Tuesday, October 16, 2018

I'm back again. . . and playtesting


Didn't realize I was gone again, did ya? Well, I had that second partial knee replacement surgery 3 weeks ago. I have two straight legs again, but it will take a few months of physical therapy and some hard work to have them working at peak efficiency again. Sigh. . .

For a little distraction that doesn't require much heavy lifting, I am helping to playtest a game that covers - you guessed it - the French and Indian War. Bayonets & Tomahawks is a GMT P500 game, and I've been watching its development since it was first added to the list. Go here to check it out; discussions with the developer (yes, I got involved) and a good look at playtest components. GMT is also the home of some of the Commands and Colors series of games: Ancients, Napoleonic and soon, Samurai Battles.

A little bit about Bayonets & Tomahawks from the GMT site:




I think this game will make a great campaign vehicle for generating our F&IW battles. It's focus on the operational aspects of the conflict as opposed to the political (not ignored!) should lead to meaningful battles as well as lots of opportunities for raiding and low level skirmishes.

Unit scale meshes perfectly with my troop collection: Brigades at about 3 times the size of light units and war parties. My regulars are organized in 3 10-man units with light troops as single 10-man units. Best of all, the units are simple representations of manpower, whose unit strengths and weaknesses are utilized by the game's battle system rather than abstract strength points with pros and cons already factored in. This should make it simple to transfer the battles to the tabletop, to be fought with miniatures, with one's miniature rules of choice accounting for potential unit performance.

An incredible amount of research has gone into this game - obvious if you check out the InsideGMT articles on the GMT site. The map really shines; it's based on contemporary renderings as opposed to "period" place-names superimposed onto a "google-earth" map. I am a fan of this approach. It really transports you back to the 18th Century wilds of North America. At least, if you're open to said transport ; )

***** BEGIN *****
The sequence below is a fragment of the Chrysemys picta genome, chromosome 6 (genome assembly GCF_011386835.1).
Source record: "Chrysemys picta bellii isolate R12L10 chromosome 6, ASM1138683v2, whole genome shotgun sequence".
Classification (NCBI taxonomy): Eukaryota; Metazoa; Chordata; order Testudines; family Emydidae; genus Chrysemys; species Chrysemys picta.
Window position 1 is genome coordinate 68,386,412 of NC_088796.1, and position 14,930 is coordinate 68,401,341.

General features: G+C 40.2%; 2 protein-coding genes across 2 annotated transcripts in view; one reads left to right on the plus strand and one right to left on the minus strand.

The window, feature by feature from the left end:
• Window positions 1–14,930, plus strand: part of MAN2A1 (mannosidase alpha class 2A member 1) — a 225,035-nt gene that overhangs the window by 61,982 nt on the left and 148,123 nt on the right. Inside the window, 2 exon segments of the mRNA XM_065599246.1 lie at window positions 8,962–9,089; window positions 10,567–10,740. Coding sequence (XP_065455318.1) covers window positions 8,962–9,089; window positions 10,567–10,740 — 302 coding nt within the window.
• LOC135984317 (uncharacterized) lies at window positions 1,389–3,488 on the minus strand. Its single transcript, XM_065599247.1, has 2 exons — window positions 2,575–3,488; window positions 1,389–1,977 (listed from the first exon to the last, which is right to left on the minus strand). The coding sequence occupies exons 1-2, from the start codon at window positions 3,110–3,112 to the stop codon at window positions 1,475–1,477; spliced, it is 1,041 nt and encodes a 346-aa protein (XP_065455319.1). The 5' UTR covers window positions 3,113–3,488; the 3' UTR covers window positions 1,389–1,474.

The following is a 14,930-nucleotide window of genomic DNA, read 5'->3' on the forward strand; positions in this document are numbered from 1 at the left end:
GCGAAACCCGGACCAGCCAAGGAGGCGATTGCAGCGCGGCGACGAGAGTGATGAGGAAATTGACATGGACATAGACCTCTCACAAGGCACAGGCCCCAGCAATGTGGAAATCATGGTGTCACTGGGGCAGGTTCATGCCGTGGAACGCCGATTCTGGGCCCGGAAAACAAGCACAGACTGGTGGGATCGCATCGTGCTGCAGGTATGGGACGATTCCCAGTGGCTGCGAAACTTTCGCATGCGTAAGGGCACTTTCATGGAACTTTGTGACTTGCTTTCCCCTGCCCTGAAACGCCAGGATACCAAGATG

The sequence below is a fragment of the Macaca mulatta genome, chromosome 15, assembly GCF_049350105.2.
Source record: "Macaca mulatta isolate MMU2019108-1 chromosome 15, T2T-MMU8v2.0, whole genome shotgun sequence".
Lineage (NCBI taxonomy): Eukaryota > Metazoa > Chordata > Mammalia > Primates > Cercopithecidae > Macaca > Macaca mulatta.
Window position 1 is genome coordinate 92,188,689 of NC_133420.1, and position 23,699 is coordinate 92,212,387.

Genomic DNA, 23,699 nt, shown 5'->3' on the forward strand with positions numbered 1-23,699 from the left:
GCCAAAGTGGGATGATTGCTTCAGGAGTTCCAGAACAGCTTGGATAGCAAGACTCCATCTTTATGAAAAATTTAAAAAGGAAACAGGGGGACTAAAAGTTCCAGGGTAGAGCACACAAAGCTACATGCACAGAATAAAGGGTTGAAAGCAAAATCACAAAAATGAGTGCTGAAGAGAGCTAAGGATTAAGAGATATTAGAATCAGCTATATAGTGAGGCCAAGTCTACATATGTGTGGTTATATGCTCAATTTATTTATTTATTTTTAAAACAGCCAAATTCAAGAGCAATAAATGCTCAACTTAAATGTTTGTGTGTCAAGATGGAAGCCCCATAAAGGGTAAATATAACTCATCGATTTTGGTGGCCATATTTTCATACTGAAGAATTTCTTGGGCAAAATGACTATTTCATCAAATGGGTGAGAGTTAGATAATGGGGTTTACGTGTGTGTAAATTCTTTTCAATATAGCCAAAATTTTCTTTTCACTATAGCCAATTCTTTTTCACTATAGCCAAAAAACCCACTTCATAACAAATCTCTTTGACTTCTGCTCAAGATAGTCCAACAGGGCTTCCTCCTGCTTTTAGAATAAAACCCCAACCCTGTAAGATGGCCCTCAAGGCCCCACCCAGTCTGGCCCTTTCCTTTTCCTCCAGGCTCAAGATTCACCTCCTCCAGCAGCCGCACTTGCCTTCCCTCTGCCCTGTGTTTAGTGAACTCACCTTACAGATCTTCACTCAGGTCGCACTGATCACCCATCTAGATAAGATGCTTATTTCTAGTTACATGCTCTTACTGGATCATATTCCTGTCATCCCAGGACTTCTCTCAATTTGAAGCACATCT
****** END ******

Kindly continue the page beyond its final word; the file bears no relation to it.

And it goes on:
Here's a shot of the print and play components all ready for . . . play. 


More later as I actually get in some games. See ya!
 

Monday, September 3, 2018

The Relief Force


This is the view of the clearing the lead units of French Regulars breathed in as they left the south edge of the woods. Nine units of French Regulars and Marines were just a few miles from the fort they'd been sent to relieve - a fort under siege by an army of British Regulars, Provincial Militia and their Native allies.

The French were traveling with their own Native allies, who had been sent scouting ahead in the woods to the north. . . it didn't go unnoticed that they hadn't been heard from in hours. . .

The fort was due north up the road, and flanking the road was a timber breastwork manned by Redcoats. . . the British meant to defend the road so as to cut off any relieving force.


The French came on in three columns; three units of regulars on the road, another three units of Regulars and Marine Irregulars to their right and to the far right two units of Marine Irregulars and one of Coureurs De Bois. The Irregulars on the far right noted some flashes of red at the edge of the woods directly in front of them and so peeled off to the right to gain the cover of the woods again.



Boom! Fire erupted from the suspect edge of the woods as the French Irregulars ran for cover.





A unit of British Light Infantry hidden just inside the edge of the woods began to pour fire into the French Irregulars.



The other two columns of French Regulars began to arrange into attack columns for their hastily planned assault on the British breastwork. Suddenly, from what seemed like out of nowhere, two British Regular units rose up out of the tall grass in front of the advancing French Regulars and ripped two volleys into the French left.